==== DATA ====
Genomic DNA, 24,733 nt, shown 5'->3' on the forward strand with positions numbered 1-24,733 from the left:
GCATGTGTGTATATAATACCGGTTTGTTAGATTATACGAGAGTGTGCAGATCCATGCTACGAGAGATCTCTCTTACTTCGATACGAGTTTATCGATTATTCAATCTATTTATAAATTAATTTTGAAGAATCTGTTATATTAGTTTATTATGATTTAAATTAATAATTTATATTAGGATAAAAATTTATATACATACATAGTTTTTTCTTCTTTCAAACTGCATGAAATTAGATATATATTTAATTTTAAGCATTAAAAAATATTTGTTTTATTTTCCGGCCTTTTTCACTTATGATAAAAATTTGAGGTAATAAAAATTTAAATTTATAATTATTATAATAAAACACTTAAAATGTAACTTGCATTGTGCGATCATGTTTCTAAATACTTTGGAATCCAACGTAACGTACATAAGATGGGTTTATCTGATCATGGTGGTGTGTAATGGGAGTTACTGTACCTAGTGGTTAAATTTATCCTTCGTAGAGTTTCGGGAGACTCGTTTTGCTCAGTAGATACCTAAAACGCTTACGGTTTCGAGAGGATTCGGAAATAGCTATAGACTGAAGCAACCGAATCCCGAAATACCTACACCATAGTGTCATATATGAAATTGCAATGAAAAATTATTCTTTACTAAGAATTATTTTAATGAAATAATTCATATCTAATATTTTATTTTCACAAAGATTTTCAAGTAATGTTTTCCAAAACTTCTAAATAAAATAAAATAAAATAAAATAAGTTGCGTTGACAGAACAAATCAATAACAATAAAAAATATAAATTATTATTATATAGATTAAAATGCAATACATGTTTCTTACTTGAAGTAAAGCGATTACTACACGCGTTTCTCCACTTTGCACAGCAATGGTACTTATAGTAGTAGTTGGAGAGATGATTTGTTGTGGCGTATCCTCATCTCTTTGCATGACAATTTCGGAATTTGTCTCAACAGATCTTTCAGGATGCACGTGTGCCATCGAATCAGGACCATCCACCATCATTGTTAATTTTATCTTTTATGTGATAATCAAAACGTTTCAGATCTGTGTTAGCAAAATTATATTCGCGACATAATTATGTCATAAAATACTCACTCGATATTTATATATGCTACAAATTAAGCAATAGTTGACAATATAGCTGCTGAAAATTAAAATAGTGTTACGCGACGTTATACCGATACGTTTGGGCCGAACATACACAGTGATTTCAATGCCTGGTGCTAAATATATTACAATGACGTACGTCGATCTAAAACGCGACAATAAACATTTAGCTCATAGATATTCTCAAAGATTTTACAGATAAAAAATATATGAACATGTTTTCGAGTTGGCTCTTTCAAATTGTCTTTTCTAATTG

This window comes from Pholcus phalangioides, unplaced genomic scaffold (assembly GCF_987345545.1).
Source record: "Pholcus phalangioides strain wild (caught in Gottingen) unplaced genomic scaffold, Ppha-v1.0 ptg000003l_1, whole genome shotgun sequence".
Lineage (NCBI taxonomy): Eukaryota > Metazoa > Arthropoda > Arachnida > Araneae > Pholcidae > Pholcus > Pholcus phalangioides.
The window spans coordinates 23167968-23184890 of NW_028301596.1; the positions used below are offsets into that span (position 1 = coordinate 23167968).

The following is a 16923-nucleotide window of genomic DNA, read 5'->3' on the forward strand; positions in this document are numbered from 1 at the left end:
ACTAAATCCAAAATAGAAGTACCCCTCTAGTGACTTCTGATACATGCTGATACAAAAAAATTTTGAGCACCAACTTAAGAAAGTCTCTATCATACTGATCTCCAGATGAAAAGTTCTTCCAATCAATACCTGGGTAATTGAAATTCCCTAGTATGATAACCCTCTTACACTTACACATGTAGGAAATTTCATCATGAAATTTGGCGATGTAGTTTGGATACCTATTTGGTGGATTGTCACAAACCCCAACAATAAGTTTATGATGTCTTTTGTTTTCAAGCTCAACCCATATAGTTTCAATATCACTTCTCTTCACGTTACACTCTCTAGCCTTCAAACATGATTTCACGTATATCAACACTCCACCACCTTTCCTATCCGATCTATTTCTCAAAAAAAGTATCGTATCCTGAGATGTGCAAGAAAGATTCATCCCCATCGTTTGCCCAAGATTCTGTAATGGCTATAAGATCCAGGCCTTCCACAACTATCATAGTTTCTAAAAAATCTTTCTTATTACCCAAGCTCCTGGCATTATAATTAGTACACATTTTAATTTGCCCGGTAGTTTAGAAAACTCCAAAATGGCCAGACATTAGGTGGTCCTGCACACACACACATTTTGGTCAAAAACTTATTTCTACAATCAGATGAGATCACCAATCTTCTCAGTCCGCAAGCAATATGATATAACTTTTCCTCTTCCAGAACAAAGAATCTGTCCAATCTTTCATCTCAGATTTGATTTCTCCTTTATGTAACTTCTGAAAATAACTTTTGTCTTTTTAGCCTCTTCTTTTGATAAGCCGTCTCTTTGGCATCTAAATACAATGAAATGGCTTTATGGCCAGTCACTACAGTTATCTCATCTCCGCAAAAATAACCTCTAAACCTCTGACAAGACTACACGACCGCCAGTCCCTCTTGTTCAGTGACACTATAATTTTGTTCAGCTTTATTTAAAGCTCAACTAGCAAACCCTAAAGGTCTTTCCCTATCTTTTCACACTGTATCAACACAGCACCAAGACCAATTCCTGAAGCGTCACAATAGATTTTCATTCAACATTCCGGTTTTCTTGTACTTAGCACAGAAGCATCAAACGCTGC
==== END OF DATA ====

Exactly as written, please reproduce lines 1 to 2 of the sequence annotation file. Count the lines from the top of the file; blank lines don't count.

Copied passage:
Genomic DNA, 24,733 nt, shown 5'->3' on the forward strand with positions numbered 1-24,733 from the left:
GCATGTGTGTATATAATACCGGTTTGTTAGATTATACGAGAGTGTGCAGATCCATGCTACGAGAGATCTCTCTTACTTCGATACGAGTTTATCGATTATTCAATCTATTTATAAATTAATTTTGAAGAATCTGTTATATTAGTTTATTATGATTTAAATTAATAATTTATATTAGGATAAAAATTTATATACATACATAGTTTTTTCTTCTTTCAAACTGCATGAAATTAGATATATATTTAATTTTAAGCATTAAAAAATATTTGTTTTATTTTCCGGCCTTTTTCACTTATGATAAAAATTTGAGGTAATAAAAATTTAAATTTATAATTATTATAATAAAACACTTAAAATGTAACTTGCATTGTGCGATCATGTTTCTAAATACTTTGGAATCCAACGTAACGTACATAAGATGGGTTTATCTGATCATGGTGGTGTGTAATGGGAGTTACTGTACCTAGTGGTTAAATTTATCCTTCGTAGAGTTTCGGGAGACTCGTTTTGCTCAGTAGATACCTAAAACGCTTACGGTTTCGAGAGGATTCGGAAATAGCTATAGACTGAAGCAACCGAATCCCGAAATACCTACACCATAGTGTCATATATGAAATTGCAATGAAAAATTATTCTTTACTAAGAATTATTTTAATGAAATAATTCATATCTAATATTTTATTTTCACAAAGATTTTCAAGTAATGTTTTCCAAAACTTCTAAATAAAATAAAATAAAATAAAATAAGTTGCGTTGACAGAACAAATCAATAACAATAAAAAATATAAATTATTATTATATAGATTAAAATGCAATACATGTTTCTTACTTGAAGTAAAGCGATTACTACACGCGTTTCTCCACTTTGCACAGCAATGGTACTTATAGTAGTAGTTGGAGAGATGATTTGTTGTGGCGTATCCTCATCTCTTTGCATGACAATTTCGGAATTTGTCTCAACAGATCTTTCAGGATGCACGTGTGCCATCGAATCAGGACCATCCACCATCATTGTTAATTTTATCTTTTATGTGATAATCAAAACGTTTCAGATCTGTGTTAGCAAAATTATATTCGCGACATAATTATGTCATAAAATACTCACTCGATATTTATATATGCTACAAATTAAGCAATAGTTGACAATATAGCTGCTGAAAATTAAAATAGTGTTACGCGACGTTATACCGATACGTTTGGGCCGAACATACACAGTGATTTCAATGCCTGGTGCTAAATATATTACAATGACGTACGTCGATCTAAAACGCGACAATAAACATTTAGCTCATAGATATTCTCAAAGATTTTACAGATAAAAAATATATGAACATGTTTTCGAGTTGGCTCTTTCAAATTGTCTTTTCTAATTG